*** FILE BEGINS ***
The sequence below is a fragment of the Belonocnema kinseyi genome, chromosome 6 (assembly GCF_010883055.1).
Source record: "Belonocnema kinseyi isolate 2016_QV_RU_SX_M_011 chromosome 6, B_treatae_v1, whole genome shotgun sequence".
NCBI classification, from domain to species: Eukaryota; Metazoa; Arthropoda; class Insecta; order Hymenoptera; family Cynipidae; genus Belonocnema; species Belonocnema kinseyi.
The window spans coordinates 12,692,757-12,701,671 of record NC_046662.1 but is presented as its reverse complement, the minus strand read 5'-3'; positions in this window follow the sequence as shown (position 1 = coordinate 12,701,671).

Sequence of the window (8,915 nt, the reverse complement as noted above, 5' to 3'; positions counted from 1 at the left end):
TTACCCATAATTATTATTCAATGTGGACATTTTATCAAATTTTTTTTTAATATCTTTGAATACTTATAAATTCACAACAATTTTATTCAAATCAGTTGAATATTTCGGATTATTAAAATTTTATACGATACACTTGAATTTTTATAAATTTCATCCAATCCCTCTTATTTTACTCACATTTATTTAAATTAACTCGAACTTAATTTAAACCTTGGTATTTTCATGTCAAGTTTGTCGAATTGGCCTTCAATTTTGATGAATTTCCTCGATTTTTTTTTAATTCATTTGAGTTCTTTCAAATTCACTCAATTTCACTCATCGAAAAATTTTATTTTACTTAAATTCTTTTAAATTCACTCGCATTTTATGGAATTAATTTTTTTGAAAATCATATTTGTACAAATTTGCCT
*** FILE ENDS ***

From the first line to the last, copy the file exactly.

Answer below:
The sequence below is a fragment of the Belonocnema kinseyi genome, chromosome 6 (assembly GCF_010883055.1).
Source record: "Belonocnema kinseyi isolate 2016_QV_RU_SX_M_011 chromosome 6, B_treatae_v1, whole genome shotgun sequence".
NCBI classification, from domain to species: Eukaryota; Metazoa; Arthropoda; class Insecta; order Hymenoptera; family Cynipidae; genus Belonocnema; species Belonocnema kinseyi.
The window spans coordinates 12,692,757-12,701,671 of record NC_046662.1 but is presented as its reverse complement, the minus strand read 5'-3'; positions in this window follow the sequence as shown (position 1 = coordinate 12,701,671).

Sequence of the window (8,915 nt, the reverse complement as noted above, 5' to 3'; positions counted from 1 at the left end):
TTACCCATAATTATTATTCAATGTGGACATTTTATCAAATTTTTTTTTAATATCTTTGAATACTTATAAATTCACAACAATTTTATTCAAATCAGTTGAATATTTCGGATTATTAAAATTTTATACGATACACTTGAATTTTTATAAATTTCATCCAATCCCTCTTATTTTACTCACATTTATTTAAATTAACTCGAACTTAATTTAAACCTTGGTATTTTCATGTCAAGTTTGTCGAATTGGCCTTCAATTTTGATGAATTTCCTCGATTTTTTTTTAATTCATTTGAGTTCTTTCAAATTCACTCAATTTCACTCATCGAAAAATTTTATTTTACTTAAATTCTTTTAAATTCACTCGCATTTTATGGAATTAATTTTTTTGAAAATCATATTTGTACAAATTTGCCT